July 15th was the deadline for local and state elected officials and political candidates to submit financial disclosure forms for their past six months of political financial activity. Diving into that data is almost like opening Christmas presents for political aficionados. While there have been some legal distractions the past few weeks, Team Pigeon seems to have gotten back together for at least one gig. The strange thing though, it isn’t to challenge Mark Poloncarz or to attempt to take control of the Erie County Legislature. The band is back together for a Family Court race.
There is a newly created Family Court seat open in Erie County this year. It pays well ($159,900) with the usual government perks and a ten year term. But the judge only gets to appoint a small staff and they kind of need some qualifications, so it is hardly a patronage haven.
There are three candidates contesting the Democratic and Republican Party nominations. This gets a little confusing. Kelly Brinkworth has the Democratic endorsement; Brenda Freedman is the Republican endorsee; and Team Pigeon is supporting Michele Brown. Two other candidates have filed petitions for the Democratic primary, Joseph Jarzembek and Katie Nichols Harrod. Brinkworth and Freedman are contesting the Conservative, Working Families and Independence nominations. Freedman, Brinkworth and Brown are in a Green Party contest. There are some petition challenges pending.
Here is some interesting information about Team Pigeon’s Michele Brown campaign and the financial disclosure of the Brown for Family Court committee:
- As of July 15th, Ms. Brown had $125,205 in her campaign account, more than the amount that Freedman ($64,791) and Brinkworth ($38,048) had combined.
- Brown has raised nothing from individuals, corporations, other candidates, etc.
- Brown loaned herself a total of $60,000 in three different loans.
- Brown has also received a $100,000 loan from her husband, Eugene Cunningham.
- The Brown campaign paid $10,000 to LSA Strategies LLC, the consulting firm operated by Steve Casey. (Just wondering, is Chris Grant a partner in that firm?)
- The Brown campaign paid $4,000 to political consultant Maurice Garner.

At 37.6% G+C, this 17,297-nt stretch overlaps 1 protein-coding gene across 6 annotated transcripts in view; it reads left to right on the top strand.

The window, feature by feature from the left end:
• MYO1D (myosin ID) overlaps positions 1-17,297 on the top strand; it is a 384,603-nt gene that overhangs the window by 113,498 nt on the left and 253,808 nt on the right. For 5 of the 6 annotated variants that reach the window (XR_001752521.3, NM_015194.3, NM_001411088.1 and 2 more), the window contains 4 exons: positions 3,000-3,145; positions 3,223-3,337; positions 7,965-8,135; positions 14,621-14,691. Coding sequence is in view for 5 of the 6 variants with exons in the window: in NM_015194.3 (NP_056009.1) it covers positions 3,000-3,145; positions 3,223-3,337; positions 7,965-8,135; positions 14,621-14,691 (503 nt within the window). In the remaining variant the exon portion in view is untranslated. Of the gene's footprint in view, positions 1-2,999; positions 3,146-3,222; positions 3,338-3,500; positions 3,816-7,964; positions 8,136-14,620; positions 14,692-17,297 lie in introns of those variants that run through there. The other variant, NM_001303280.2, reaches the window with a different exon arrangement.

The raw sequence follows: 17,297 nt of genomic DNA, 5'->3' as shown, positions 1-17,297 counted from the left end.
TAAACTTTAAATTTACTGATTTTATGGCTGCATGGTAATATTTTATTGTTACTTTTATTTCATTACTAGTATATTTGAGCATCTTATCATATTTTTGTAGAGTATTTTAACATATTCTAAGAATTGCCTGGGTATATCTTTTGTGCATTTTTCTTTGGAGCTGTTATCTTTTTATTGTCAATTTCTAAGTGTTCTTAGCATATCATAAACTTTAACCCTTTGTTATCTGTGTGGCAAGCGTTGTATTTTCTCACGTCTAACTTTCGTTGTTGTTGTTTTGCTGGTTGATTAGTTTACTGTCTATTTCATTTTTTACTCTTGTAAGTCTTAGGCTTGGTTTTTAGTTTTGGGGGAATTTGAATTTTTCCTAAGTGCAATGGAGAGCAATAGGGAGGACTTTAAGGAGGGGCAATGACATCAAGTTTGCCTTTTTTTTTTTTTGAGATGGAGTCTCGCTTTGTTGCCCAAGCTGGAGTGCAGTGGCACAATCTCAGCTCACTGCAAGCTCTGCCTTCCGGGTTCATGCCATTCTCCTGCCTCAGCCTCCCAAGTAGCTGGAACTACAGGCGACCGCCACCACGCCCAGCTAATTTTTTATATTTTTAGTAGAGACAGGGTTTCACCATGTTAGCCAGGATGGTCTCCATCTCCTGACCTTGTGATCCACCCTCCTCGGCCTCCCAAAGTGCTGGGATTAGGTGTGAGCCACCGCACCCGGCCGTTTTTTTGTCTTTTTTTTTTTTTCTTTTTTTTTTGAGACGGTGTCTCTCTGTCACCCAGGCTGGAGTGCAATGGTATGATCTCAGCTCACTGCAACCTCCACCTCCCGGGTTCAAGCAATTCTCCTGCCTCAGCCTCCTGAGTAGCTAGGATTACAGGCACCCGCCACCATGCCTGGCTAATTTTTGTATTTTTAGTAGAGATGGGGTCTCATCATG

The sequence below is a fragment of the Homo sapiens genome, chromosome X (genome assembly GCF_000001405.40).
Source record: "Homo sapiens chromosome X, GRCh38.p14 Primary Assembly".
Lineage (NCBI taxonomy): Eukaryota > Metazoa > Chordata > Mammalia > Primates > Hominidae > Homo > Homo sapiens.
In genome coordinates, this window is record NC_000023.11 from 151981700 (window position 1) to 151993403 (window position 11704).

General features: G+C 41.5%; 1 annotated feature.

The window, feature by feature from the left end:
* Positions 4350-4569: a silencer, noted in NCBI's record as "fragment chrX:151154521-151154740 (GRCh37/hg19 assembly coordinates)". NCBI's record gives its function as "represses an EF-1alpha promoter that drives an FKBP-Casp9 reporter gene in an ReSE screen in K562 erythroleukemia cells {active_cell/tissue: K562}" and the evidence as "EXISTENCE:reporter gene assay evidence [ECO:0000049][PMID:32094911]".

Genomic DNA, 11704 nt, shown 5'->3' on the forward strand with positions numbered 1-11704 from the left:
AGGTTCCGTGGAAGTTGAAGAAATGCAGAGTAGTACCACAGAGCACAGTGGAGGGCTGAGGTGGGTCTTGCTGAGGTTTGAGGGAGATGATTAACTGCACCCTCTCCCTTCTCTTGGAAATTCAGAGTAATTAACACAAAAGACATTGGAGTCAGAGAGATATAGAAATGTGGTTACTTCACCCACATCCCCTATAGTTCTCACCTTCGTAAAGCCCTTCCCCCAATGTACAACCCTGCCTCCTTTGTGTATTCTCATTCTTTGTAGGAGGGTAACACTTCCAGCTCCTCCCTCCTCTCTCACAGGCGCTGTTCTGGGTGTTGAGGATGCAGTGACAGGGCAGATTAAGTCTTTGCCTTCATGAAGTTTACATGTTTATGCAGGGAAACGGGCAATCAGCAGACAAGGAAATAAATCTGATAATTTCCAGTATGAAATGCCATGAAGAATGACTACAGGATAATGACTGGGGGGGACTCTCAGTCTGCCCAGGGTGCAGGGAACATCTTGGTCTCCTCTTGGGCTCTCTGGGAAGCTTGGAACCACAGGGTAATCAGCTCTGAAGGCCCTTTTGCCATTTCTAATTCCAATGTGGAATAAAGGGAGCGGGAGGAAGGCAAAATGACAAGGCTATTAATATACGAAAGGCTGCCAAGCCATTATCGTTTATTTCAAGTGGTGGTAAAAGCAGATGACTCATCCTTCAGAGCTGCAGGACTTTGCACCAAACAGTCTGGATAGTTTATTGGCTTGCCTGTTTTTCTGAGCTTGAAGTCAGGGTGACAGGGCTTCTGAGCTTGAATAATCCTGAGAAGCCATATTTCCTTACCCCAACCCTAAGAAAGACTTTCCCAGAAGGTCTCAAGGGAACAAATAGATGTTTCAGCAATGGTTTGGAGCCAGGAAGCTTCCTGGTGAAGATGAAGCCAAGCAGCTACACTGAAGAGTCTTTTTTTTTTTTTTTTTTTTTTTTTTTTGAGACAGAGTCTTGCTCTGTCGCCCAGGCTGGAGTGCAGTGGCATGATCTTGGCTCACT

- Grassroots of Buffalo was paid $750.
- The Brown campaign paid $2,000 for petition circulation to Louis Turchiarelli, who has previously petitioned for at least one Pigeon-supported candidate in Niagara Falls, an effort that stirred some controversy.
- The Brown campaign paid $5,568 to the committee of David Hartzell, Clarence Town Supervisor, for petition work. Why is the campaign of the Republican town supervisor in the business or circulating petitions for other candidates? Looking at the dollar amounts that were paid to “consultants” to the Hartzell committee, it looks like they turned a nice profit. There are contribution limits that apply to various offices and it may be that $5,568 exceeds the legal limit that the Brown for Family Court committee may give to Hartzell’s committee.
- The Brown campaign gave $1,500 to the committee supporting Christine Bove, a candidate for West Seneca supervisor in the upcoming Democratic primary. Bove allies also circulated Brown petitions. This one has an interesting twist. Steve Casey is working on the redevelopment of the former Seneca Mall site in West Seneca and it would certainly be nice to have some connection to the town supervisor. But the incumbent supervisor is Sheila Meegan, the daughter of Chris Walsh, and Walsh is Steve Pigeon’s mentor. So the question is, why would Casey be working with an opponent of the Meegan-Walsh-Pigeon alliance?
- Casey and Kristy Mazurek, of Pigeon’s WNY Progressive Caucus fame, carried petitions for Brown.
- Pigeon ally Joe Makowski, who resigned his State Supreme Court seat in 2009 , is assisting in the management of the campaign, operating out of his law office.
We know that mistakes sometimes happen in the preparation of committee financial disclosures (see Caucus, WNY Progressive; and Freedom, WNY). Team Pigeon candidate’s for Family Court is Michele Brown, with all the baggage those connections bring with them. This is an interesting one to watch. Next financial disclosure reports are due August 10th.
Some other information of note on financial disclosure reports
Here are some highlights from other financial disclosures:
- In the race for Erie County Executive, Mark Poloncarz had $651,435 in the bank as of July 15th. The Republican candidate, Ray Walter, had $52,357 in his county executive account, plus $9,825 in his Assembly account. So depending on which numbers you use, Poloncarz has between 10 and 12 times the campaign kitty that Walter has.
- In one of the competitive County Legislature races (the 5th District) Republican Guy Marlette has $50,893 in his account while incumbent Democrat Tom Loughran has only $4,398.
- In the 8th District, Republican incumbent Ted Morton has $12,049 while his Democratic challenger Debby Liegl has raised $10,204.
- In the 4th District Democrat Todd Potter has raised $7,012 while incumbent Republican Kevin Hardwick has $18,433 in the bank.
- District Attorney Frank Sedita has $174,293 in his campaign account, probably in preparation for an upcoming race for State Supreme Court.
- The other likely Supreme Court candidate, Republican Emilio Colaiacovo, has $86,021 in his account.
- It appears that the bi-partisan nominations for Sedita and Colaiacovo are not yet a done deal.